Critical Hours of Home Care to be Restored July 1

Seniors, People with Disabilities and their Caregivers Celebrate Victory for Health and Dignity
Vow to Continue Fight Until Permanent Funding is Restored

Sacramento, CA — Caregivers, advocates, seniors and people with disabilities celebrated the restoration of critical hours of care for clients of the In-Home Supportive Services program in the budget agreement announced today. In the midst of the state budget crisis, care was reduced to 7% below the hours determined necessary for clients to live at home, rather than in institutional settings. When voted on by the Legislature and signed by Governor Brown, the agreement will restore the hours of care evaluations say are needed to maintain health and quality of life for each and every child and adult served by the program. The restoration of hours will start on July 1, 2015. The funding is designated as one-time funding with future funding pending the passage of a new managed care tax.

“Today’s announcement that critical hours of care will be restored to In-Home Supportive Services clients shows that when seniors, people with disabilities and those who care for them stand together, we deliver justice,” said Laphonza Butler, President of SEIU California and SEIU-ULTCW (United Long-Term Care Workers).

At the same time, caregivers and their advocates vowed to redouble their efforts in order to renew funding next year.

“Our fight isn’t over until every hour restored this year is restored for good. We’ll continue to press legislators and the governor for a permanent restoration of care that is a lifeline for seniors and people with disabilities as well as a sound investment for California taxpayers,” said Doug Moore, Executive Director of United Domestic Workers (UDW).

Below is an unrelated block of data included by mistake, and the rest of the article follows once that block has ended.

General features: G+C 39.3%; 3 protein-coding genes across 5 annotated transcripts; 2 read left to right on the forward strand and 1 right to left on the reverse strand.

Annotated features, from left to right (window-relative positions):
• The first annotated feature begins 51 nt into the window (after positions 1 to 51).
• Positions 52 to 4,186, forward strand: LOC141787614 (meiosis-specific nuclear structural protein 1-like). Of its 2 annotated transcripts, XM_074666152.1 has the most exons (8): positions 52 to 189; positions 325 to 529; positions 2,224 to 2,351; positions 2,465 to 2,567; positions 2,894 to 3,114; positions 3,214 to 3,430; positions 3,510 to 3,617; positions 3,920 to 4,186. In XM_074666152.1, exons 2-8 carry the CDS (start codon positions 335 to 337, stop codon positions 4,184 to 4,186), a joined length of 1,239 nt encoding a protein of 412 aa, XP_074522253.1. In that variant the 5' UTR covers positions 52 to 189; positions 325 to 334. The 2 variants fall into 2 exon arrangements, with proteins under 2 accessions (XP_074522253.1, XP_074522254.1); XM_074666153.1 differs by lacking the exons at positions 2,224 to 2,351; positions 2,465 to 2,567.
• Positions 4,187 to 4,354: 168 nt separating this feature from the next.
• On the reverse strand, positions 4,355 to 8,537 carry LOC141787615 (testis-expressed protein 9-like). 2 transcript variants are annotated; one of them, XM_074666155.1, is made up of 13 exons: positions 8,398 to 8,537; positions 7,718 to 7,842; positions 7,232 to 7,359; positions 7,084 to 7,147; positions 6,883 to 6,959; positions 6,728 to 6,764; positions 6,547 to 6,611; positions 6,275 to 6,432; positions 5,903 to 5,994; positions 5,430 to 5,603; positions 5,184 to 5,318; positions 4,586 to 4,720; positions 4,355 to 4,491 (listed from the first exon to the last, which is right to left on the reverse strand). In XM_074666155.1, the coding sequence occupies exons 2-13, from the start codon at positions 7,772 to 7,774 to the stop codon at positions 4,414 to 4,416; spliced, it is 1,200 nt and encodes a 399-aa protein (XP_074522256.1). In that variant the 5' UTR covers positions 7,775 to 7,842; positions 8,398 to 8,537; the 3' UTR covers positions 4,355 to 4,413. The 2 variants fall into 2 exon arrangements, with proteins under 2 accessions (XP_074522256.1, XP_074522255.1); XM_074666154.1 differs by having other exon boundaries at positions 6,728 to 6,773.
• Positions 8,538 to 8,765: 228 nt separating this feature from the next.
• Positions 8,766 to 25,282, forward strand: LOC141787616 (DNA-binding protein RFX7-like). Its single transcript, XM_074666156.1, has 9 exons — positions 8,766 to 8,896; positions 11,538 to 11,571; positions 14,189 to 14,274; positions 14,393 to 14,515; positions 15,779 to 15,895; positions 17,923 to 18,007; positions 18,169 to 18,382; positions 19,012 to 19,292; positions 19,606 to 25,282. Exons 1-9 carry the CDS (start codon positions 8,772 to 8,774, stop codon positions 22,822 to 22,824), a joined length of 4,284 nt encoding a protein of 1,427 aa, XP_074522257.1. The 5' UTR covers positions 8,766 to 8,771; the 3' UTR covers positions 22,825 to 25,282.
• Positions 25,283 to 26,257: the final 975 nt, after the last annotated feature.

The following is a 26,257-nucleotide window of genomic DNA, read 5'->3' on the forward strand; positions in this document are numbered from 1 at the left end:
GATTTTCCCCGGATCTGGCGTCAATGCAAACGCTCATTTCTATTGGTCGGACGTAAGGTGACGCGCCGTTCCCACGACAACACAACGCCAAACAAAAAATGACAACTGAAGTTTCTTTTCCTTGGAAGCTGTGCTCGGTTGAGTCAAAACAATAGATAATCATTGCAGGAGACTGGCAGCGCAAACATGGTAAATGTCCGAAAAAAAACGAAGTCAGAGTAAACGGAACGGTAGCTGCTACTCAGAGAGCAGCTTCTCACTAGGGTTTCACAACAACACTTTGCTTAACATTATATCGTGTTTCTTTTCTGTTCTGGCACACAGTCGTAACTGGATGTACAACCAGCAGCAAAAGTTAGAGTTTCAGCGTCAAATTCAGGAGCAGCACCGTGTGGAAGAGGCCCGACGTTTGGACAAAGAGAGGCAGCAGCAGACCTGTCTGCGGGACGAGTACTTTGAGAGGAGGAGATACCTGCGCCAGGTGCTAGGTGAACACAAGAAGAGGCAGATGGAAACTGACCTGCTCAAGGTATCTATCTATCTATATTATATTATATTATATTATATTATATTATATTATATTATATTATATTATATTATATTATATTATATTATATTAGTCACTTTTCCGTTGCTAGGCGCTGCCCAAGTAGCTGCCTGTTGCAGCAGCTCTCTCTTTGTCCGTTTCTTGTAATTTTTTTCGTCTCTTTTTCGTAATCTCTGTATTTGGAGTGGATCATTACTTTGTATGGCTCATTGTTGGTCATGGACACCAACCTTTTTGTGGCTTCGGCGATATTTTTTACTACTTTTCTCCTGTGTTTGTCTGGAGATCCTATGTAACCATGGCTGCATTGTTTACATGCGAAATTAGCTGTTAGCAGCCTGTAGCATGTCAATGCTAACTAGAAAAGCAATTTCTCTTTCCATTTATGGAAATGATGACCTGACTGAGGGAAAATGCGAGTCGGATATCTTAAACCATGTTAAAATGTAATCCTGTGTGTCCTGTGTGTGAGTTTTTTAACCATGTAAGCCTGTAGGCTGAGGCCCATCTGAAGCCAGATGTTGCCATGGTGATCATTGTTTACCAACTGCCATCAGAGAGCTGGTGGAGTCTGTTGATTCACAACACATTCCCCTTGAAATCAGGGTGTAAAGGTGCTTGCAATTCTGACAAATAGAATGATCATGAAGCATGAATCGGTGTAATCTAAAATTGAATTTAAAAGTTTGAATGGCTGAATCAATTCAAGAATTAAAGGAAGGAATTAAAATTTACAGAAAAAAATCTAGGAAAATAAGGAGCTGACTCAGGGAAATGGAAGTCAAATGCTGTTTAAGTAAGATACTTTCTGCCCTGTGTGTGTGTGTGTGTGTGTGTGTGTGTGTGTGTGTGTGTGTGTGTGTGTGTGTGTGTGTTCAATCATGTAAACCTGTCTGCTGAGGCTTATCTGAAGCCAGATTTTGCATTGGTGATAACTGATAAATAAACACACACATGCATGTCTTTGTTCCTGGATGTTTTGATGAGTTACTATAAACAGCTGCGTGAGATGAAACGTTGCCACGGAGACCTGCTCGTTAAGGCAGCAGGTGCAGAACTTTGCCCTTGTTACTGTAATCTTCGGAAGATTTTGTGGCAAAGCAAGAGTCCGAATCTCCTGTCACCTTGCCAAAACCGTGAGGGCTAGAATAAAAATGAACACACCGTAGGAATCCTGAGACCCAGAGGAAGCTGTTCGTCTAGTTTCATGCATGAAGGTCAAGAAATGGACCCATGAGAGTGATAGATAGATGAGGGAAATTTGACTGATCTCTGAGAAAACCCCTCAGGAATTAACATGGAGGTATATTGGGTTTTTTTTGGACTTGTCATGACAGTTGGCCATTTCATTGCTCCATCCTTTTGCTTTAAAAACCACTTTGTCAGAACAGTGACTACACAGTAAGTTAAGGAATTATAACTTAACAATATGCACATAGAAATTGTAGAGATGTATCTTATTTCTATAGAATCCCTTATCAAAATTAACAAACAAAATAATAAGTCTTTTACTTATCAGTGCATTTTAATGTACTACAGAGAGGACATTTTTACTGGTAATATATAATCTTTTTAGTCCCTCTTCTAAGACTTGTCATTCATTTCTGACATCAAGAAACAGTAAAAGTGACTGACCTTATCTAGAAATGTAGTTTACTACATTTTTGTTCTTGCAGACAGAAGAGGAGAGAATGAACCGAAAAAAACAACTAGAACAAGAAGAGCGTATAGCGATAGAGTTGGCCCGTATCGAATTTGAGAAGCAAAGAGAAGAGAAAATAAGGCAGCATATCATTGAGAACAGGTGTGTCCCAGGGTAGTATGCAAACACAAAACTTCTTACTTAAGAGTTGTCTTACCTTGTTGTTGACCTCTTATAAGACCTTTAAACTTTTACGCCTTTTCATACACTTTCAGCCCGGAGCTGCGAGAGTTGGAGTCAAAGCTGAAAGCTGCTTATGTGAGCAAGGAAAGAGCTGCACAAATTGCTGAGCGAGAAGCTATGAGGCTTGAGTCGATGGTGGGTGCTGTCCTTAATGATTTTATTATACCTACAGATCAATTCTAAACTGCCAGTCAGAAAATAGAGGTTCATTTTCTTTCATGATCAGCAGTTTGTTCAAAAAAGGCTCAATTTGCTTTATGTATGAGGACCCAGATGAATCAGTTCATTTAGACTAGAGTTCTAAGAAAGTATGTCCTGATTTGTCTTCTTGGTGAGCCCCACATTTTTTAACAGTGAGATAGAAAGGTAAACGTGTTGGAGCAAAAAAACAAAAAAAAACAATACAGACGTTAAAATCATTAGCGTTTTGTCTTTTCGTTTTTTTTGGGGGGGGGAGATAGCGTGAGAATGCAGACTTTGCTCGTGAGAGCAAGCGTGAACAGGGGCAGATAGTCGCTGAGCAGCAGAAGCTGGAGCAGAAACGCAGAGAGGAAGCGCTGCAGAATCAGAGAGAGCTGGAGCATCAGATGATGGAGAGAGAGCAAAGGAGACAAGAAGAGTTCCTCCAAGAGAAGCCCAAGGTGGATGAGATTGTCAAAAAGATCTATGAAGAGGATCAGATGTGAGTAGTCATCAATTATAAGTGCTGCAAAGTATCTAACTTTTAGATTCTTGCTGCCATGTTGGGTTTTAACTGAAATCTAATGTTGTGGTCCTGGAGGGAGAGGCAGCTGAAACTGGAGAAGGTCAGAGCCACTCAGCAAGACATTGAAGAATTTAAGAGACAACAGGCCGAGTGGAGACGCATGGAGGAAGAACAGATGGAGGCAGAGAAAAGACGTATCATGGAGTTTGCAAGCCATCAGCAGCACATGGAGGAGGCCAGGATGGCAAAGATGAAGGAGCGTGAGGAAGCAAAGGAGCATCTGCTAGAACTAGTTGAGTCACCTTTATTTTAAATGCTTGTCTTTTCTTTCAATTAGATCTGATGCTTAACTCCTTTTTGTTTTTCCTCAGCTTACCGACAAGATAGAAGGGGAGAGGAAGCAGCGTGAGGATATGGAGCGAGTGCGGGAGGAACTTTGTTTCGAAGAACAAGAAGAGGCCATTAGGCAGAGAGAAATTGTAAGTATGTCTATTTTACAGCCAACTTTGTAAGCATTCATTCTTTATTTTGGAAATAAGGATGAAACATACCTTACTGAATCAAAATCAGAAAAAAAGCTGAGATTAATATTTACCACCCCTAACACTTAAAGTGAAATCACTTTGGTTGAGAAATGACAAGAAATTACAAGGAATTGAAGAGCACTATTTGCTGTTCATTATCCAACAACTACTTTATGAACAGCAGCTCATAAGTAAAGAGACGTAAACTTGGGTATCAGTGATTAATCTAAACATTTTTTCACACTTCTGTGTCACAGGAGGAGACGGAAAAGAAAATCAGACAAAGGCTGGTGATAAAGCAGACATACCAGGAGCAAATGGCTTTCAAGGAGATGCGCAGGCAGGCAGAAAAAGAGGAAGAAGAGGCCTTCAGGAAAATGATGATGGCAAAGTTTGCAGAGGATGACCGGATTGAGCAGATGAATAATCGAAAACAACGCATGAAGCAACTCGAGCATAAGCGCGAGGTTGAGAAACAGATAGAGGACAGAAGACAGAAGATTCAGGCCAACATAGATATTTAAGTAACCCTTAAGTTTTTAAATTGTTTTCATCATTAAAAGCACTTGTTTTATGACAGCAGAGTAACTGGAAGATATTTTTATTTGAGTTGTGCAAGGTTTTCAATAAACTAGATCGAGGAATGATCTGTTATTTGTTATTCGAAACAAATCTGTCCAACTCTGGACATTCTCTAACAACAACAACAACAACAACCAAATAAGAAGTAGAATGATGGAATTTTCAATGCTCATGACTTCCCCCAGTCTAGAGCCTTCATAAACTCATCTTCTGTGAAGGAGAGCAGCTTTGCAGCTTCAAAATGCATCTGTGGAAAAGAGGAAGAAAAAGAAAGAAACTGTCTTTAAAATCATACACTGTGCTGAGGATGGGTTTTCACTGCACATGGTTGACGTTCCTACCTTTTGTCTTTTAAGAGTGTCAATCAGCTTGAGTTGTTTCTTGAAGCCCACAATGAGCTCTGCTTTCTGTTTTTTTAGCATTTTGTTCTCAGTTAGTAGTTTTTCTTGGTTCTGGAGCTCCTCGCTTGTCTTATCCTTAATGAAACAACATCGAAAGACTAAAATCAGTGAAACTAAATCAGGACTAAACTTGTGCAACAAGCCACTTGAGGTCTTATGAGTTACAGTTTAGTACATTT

The budget signing is welcome news for seniors and people with disabilities who’ve had to make impossible choices under the cut. Some clients have had to choose which necessity to go without, since each hour of care is critical to preventing compromising health conditions. Such critical services include help with incontinence, bathing, eating or attending medical appointments. For those clients whose care is provided by family members, the cut in hours means precious dollars needed for food, rent, and utilities are chopped out of the budgets of families already living on the bare minimum.

“Today’s victory means I won’t have to choose between providing my three clients the care they need and putting food on the table,” said Mieachia Cooper, a homecare provider from Riverside.

Today’s announcement came after home care providers rallied alongside the people with disabilities and seniors for whom they care. Since the first budget was proposed by Governor Brown in January, they have provided legislative testimony, held vigils, sent thousands of letters, emails and made phone calls demanding full restoration of the critical care.

Organizations representing more than six million Californians signed onto the campaign for the budget restoration that would provide a “Pathway to Dignity” for vulnerable children and adults who live with severe disabilities and/or chronic diseases. Organizations supporting the budget restoration included the California Medical Association, AARP, Congress of California Seniors, and the California Labor Federation.

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UDW AFSCME Local 3930 and SEIU in California together represent hundreds of thousands of caregivers across the state who provide in-home support to 450,000 Californians who are sick, elderly or have disabilities.

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